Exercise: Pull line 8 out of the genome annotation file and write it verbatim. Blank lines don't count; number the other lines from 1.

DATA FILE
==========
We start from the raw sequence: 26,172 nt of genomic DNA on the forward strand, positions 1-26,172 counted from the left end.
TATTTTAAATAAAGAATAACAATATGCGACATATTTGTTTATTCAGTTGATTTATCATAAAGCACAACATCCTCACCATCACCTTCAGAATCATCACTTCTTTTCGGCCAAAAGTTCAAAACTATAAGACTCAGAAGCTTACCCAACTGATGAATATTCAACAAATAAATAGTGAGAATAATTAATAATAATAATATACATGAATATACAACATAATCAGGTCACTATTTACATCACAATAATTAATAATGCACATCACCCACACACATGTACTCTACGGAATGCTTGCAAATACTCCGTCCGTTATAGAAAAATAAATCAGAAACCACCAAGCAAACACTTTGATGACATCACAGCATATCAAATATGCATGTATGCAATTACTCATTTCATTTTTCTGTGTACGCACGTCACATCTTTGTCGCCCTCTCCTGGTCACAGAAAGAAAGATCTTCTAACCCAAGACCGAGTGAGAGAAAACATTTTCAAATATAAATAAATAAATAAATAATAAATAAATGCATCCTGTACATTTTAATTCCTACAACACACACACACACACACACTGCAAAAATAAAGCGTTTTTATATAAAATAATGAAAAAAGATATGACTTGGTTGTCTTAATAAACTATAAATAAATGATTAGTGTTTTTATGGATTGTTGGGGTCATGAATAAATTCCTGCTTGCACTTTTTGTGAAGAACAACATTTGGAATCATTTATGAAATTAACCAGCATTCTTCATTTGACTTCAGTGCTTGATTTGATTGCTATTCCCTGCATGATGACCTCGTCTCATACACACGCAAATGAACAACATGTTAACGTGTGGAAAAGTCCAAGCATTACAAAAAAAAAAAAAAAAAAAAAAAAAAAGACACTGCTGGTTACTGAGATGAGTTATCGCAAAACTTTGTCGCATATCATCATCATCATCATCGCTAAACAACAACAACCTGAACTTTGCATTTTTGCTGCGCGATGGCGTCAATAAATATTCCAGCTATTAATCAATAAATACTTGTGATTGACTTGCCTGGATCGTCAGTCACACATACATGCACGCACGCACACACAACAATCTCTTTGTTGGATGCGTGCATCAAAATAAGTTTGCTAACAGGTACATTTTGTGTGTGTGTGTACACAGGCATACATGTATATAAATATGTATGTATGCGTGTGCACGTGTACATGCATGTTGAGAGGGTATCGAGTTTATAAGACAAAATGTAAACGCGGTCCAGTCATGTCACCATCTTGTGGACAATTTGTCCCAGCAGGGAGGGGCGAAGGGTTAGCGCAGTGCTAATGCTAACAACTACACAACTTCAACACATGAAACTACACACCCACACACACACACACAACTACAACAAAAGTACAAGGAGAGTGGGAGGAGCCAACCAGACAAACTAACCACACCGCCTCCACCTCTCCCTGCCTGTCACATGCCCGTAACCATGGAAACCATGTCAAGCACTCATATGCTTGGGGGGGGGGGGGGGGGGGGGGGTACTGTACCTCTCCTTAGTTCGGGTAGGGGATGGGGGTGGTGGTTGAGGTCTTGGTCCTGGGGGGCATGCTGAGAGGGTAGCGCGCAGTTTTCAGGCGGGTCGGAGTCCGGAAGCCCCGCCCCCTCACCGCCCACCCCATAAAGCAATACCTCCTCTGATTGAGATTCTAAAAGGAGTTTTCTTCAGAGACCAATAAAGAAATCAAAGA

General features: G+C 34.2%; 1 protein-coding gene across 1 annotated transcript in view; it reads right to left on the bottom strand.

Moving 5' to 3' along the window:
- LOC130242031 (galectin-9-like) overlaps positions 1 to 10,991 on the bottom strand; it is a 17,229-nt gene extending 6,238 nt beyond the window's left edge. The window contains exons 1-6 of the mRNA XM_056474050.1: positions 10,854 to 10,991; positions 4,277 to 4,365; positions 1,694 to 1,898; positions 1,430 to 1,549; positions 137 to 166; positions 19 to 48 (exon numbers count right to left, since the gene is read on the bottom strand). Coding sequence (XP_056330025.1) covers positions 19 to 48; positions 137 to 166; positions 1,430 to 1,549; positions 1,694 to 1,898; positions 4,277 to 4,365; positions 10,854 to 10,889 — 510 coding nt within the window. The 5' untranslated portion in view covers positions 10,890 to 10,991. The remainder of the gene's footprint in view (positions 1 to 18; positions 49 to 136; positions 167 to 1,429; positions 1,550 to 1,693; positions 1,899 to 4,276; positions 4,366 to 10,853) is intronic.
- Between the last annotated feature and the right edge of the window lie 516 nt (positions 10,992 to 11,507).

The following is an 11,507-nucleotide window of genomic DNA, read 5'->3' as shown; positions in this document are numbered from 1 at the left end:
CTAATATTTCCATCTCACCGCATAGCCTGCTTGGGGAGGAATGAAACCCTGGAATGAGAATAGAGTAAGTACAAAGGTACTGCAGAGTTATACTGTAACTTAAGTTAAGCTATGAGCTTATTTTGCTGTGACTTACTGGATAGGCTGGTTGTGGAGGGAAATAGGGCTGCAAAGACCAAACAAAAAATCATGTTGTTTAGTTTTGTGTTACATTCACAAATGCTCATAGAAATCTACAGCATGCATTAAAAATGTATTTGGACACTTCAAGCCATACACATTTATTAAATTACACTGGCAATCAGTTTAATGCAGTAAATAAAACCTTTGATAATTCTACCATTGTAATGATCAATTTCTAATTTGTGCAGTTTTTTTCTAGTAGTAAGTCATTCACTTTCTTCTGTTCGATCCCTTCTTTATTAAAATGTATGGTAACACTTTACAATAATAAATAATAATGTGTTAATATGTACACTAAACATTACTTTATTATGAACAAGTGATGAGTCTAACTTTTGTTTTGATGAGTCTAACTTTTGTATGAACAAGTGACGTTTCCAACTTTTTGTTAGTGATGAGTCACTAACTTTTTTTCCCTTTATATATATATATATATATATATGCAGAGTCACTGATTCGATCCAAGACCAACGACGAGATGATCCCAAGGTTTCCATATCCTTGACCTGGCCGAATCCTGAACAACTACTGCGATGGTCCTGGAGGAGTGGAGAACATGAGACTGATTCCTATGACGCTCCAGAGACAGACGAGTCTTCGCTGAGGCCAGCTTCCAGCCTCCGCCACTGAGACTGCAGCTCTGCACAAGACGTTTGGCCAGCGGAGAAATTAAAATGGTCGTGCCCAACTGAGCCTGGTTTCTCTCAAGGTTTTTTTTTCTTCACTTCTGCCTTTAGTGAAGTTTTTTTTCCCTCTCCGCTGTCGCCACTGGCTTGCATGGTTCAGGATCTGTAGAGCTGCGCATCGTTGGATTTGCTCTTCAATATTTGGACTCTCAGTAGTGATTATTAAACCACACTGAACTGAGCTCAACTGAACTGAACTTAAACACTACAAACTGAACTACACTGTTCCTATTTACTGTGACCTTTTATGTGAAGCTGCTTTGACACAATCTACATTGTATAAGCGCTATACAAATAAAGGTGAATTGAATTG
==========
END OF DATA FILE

CTAATATTTCCATCTCACCGCATAGCCTGCTTGGGGAGGAATGAAACCCTGGAATGAGAATAGAGTAAGTACAAAGGTACTGCAGAGTTATACTGTAACTTAAGTTAAGCTATGAGCTTATTTTGCTGTGACTTACTGGATAGGCTGGTTGTGGAGGGAAATAGGGCTGCAAAGACCAAACAAAAAATCATGTTGTTTAGTTTTGTGTTACATTCACAAATGCTCATAGAAATCTACAGCATGCATTAAAAATGTATTTGGACACTTCAAGCCATACACATTTATTAAATTACACTGGCAATCAGTTTAATGCAGTAAATAAAACCTTTGATAATTCTACCATTGTAATGATCAATTTCTAATTTGTGCAGTTTTTTTCTAGTAGTAAGTCATTCACTTTCTTCTGTTCGATCCCTTCTTTATTAAAATGTATGGTAACACTTTACAATAATAAATAATAATGTGTTAATATGTACACTAAACATTACTTTATTATGAACAAGTGATGAGTCTAACTTTTGTTTTGATGAGTCTAACTTTTGTATGAACAAGTGACGTTTCCAACTTTTTGTTAGTGATGAGTCACTAACTTTTTTTCCCTTTATATATATATATATATATATATGCAGAGTCACTGATTCGATCCAAGACCAACGACGAGATGATCCCAAGGTTTCCATATCCTTGACCTGGCCGAATCCTGAACAACTACTGCGATGGTCCTGGAGGAGTGGAGAACATGAGACTGATTCCTATGACGCTCCAGAGACAGACGAGTCTTCGCTGAGGCCAGCTTCCAGCCTCCGCCACTGAGACTGCAGCTCTGCACAAGACGTTTGGCCAGCGGAGAAATTAAAATGGTCGTGCCCAACTGAGCCTGGTTTCTCTCAAGGTTTTTTTTTCTTCACTTCTGCCTTTAGTGAAGTTTTTTTTCCCTCTCCGCTGTCGCCACTGGCTTGCATGGTTCAGGATCTGTAGAGCTGCGCATCGTTGGATTTGCTCTTCAATATTTGGACTCTCAGTAGTGATTATTAAACCACACTGAACTGAGCTCAACTGAACTGAACTTAAACACTACAAACTGAACTACACTGTTCCTATTTACTGTGACCTTTTATGTGAAGCTGCTTTGACACAATCTACATTGTATAAGCGCTATACAAATAAAGGTGAATTGAATTG